Further, a review of defendant's motions reveals that they were essentially premised upon defendant's erroneous supposition that the administrative reversal on procedural grounds of the weapons possession charge undermined the related criminal charges and entitled him to withdraw his guilty plea thereto, which was simply incorrect (see, People v. Vasquez, 89 N.Y.2d 521, 655 N.Y.S.2d 870, 678 N.E.2d 482, cert. denied sub nom.  Cordero v. Lalor, 522 U.S. 846, 118 S.Ct. 131, 139 L.Ed.2d 80).   Clearly, defendant's postplea misunderstanding that the administrative reversal would alter the criminal prosecution is irrelevant to the validity of the plea.

 Thus, while defendant's motion to withdraw his plea preserved for appellate review his claim that the plea was involuntary (see, People v. Yell, 250 A.D.2d 869, 673 N.Y.S.2d 230, lv. denied 92 N.Y.2d 863, 677 N.Y.S.2d 94, 699 N.E.2d 454), we conclude that County Court did not abuse its discretion in denying defendant's request to withdraw his guilty plea (see, id.;   see also, CPL 220.60[3];  People v. Clark, 261 A.D.2d 97, 99, 704 N.Y.S.2d 149, lv. denied 95 N.Y.2d 833, 713 N.Y.S.2d 140, 735 N.E.2d 420;  People v. Gibson, 261 A.D.2d 710, 691 N.Y.S.2d 195;  People v Yell, supra;  People v. Cance, 155 A.D.2d 764, 547 N.Y.S.2d 702).   The record of the plea colloquy reveals that County Court apprised defendant of the consequences of his guilty plea, ascertained that he understood the rights he was relinquishing, and elicited from defendant admissions to conduct constituting the crimes to which he was pleading guilty and, as such, provides no support for vacatur of defendant's plea (see, People v. La Fave, 265 A.D.2d 740, 741, 698 N.Y.S.2d 733;  People v. Yell, supra ).

 Moreover, we find no error in County Court's denial of defendant's pro se motion for reassignment of counsel, finding that counsel at all times-including at sentencing-continued to represent defendant and his interests.   Under these circumstances, counsel was not obligated either to withdraw from representing defendant or to join in his pro se motion to vacate his valid guilty plea (see, People v. Medina, 44 N.Y.2d 199, 208-209, 404 N.Y.S.2d 588, 375 N.E.2d 768;  People v. La Fave, supra, at 742, 698 N.Y.S.2d 733).   Further, defendant was in no respect denied effective assistance of counsel as a result of counsel's refusal to join his pro se motion to withdraw his plea (see, People v. Yell, supra, at 870, 673 N.Y.S.2d 230;  People v. Merck, 242 A.D.2d 792, 793, 661 N.Y.S.2d 881, lv. denied 91 N.Y.2d 895, 669 N.Y.S.2d 9, 691 N.E.2d 1035) or otherwise (see, People v. Benevento, 91 N.Y.2d 708, 674 N.Y.S.2d 629, 697 N.E.2d 584).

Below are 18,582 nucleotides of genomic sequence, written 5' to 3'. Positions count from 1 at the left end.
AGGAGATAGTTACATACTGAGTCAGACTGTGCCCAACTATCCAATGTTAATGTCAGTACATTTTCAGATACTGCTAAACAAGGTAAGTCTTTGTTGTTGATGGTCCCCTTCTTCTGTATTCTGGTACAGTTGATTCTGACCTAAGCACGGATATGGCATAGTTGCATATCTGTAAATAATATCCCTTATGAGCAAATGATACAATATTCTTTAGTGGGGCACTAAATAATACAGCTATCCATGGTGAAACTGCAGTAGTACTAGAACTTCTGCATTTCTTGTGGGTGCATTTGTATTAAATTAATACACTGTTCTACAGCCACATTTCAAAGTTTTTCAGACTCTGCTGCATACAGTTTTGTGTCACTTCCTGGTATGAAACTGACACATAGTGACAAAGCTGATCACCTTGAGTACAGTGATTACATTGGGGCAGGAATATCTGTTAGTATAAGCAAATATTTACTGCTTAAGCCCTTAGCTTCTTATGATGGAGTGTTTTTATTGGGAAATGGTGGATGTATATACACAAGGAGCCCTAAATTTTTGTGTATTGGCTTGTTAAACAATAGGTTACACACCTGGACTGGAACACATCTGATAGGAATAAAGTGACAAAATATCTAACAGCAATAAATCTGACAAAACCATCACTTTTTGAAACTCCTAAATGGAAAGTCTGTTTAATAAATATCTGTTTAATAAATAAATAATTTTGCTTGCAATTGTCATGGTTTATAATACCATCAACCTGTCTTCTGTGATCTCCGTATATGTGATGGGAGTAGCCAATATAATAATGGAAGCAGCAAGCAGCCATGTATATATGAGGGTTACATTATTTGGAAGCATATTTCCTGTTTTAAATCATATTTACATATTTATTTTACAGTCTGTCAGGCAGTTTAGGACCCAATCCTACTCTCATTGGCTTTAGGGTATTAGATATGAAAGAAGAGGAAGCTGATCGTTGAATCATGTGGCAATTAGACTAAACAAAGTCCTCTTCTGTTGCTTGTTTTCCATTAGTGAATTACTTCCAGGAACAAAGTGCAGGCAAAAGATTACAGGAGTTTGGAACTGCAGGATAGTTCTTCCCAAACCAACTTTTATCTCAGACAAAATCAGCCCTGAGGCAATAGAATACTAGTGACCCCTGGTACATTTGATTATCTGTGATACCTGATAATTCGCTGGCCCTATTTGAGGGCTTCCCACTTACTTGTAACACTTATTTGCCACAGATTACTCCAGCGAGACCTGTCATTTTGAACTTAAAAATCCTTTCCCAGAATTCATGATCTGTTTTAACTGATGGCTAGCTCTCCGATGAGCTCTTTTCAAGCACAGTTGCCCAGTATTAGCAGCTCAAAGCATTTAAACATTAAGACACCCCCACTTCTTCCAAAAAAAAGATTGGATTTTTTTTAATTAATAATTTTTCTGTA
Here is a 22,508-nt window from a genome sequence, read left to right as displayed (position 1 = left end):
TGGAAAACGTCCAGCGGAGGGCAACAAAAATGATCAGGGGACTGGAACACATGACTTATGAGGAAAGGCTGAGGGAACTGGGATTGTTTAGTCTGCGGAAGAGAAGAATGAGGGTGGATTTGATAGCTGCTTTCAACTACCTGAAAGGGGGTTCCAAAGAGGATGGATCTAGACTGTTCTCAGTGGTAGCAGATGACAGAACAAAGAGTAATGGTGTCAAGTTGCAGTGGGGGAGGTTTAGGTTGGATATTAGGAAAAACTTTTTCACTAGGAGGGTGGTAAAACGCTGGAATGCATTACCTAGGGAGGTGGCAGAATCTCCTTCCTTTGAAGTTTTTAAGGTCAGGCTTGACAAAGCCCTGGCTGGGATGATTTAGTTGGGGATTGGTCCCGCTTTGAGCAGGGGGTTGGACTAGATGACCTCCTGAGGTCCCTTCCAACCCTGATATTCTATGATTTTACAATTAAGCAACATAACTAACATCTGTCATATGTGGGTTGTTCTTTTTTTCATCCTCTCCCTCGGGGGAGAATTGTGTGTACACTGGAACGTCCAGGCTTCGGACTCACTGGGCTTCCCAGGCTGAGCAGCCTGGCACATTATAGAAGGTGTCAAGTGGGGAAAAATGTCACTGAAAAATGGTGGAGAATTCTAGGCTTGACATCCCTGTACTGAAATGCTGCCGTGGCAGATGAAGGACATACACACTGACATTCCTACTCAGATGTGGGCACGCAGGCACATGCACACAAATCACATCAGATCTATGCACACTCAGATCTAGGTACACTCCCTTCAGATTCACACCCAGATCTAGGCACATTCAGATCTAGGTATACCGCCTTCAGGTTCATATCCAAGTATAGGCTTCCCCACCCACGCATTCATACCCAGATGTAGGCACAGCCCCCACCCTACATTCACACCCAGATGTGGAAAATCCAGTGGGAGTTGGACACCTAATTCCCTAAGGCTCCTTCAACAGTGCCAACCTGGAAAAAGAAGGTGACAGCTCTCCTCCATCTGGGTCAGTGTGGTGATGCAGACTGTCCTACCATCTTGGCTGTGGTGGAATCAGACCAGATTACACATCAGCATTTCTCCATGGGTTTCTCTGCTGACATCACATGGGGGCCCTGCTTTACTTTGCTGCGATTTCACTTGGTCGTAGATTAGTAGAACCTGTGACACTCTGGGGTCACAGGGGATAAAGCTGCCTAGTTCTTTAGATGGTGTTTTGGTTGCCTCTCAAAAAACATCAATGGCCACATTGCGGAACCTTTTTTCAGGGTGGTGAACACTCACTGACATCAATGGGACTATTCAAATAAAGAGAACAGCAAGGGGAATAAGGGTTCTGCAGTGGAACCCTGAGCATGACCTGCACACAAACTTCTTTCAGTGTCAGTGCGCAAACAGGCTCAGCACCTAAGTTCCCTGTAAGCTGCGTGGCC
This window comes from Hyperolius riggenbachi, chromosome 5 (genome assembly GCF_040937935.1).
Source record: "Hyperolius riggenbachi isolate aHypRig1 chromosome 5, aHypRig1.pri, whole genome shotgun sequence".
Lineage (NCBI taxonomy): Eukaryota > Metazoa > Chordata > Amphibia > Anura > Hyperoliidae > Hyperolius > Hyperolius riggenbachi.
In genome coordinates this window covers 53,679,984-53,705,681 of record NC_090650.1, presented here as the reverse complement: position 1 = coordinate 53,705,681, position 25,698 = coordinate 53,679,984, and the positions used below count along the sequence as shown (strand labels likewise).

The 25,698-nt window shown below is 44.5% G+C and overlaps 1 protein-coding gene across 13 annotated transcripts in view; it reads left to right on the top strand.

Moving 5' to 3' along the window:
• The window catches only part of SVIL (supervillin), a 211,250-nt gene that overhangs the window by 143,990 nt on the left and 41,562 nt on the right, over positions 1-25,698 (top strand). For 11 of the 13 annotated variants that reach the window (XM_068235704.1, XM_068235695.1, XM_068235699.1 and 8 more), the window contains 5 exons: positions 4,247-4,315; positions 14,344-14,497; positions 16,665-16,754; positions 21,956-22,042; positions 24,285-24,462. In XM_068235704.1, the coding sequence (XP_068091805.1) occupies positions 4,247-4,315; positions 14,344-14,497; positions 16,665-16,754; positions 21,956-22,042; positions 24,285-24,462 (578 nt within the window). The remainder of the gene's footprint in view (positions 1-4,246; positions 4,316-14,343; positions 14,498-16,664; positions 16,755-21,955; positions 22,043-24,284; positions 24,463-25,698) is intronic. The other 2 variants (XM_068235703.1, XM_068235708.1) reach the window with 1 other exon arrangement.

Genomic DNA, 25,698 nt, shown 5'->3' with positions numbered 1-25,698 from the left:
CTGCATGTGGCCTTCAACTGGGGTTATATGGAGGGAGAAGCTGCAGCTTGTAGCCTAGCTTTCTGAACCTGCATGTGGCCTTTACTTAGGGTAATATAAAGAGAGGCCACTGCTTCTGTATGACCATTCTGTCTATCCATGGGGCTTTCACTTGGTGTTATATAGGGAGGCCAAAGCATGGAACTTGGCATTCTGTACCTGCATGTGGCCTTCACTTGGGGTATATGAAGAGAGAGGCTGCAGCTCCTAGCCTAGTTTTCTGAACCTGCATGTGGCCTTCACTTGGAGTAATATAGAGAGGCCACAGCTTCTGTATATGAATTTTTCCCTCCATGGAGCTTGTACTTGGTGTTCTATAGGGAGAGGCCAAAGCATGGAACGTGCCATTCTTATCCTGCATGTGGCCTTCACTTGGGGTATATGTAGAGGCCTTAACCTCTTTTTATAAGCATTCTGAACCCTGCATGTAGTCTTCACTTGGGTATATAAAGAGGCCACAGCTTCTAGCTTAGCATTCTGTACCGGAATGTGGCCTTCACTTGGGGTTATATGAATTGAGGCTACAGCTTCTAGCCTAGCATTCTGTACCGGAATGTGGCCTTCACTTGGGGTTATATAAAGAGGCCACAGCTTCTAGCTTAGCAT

The balance of defendant's contentions have been reviewed and determined to be similarly lacking in merit.

ORDERED that the judgment is affirmed.

FOOTNOTES

1.   A separate determination after a separate tier III disciplinary hearing finding defendant guilty of prison disciplinary charges of fighting and an unreported injury charged in a separate misbehavior report related to this incident were not administratively disturbed.

SPAIN, J.

MERCURE, J.P., CARPINELLO, MUGGLIN and ROSE, JJ., concur.